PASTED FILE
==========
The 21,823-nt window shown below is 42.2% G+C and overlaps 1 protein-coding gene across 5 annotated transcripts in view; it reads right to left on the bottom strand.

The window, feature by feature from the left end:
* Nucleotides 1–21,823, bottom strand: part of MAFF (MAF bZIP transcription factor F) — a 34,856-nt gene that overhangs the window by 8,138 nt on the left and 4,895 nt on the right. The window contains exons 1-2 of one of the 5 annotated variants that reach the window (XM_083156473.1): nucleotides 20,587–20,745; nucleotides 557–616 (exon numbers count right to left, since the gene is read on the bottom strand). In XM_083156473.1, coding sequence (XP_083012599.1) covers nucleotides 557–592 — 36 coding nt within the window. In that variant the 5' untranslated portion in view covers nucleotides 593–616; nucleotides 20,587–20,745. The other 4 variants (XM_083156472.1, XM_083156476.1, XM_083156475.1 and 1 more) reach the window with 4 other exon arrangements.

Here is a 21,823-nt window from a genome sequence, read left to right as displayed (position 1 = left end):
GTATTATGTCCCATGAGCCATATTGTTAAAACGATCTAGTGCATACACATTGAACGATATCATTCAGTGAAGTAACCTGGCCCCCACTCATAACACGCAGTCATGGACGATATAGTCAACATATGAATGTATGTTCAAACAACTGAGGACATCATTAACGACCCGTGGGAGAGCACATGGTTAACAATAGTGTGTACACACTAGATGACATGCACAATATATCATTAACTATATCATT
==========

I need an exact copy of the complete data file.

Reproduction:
The 21,823-nt window shown below is 42.2% G+C and overlaps 1 protein-coding gene across 5 annotated transcripts in view; it reads right to left on the bottom strand.

The window, feature by feature from the left end:
* Nucleotides 1–21,823, bottom strand: part of MAFF (MAF bZIP transcription factor F) — a 34,856-nt gene that overhangs the window by 8,138 nt on the left and 4,895 nt on the right. The window contains exons 1-2 of one of the 5 annotated variants that reach the window (XM_083156473.1): nucleotides 20,587–20,745; nucleotides 557–616 (exon numbers count right to left, since the gene is read on the bottom strand). In XM_083156473.1, coding sequence (XP_083012599.1) covers nucleotides 557–592 — 36 coding nt within the window. In that variant the 5' untranslated portion in view covers nucleotides 593–616; nucleotides 20,587–20,745. The other 4 variants (XM_083156472.1, XM_083156476.1, XM_083156475.1 and 1 more) reach the window with 4 other exon arrangements.

Here is a 21,823-nt window from a genome sequence, read left to right as displayed (position 1 = left end):
GTATTATGTCCCATGAGCCATATTGTTAAAACGATCTAGTGCATACACATTGAACGATATCATTCAGTGAAGTAACCTGGCCCCCACTCATAACACGCAGTCATGGACGATATAGTCAACATATGAATGTATGTTCAAACAACTGAGGACATCATTAACGACCCGTGGGAGAGCACATGGTTAACAATAGTGTGTACACACTAGATGACATGCACAATATATCATTAACTATATCATT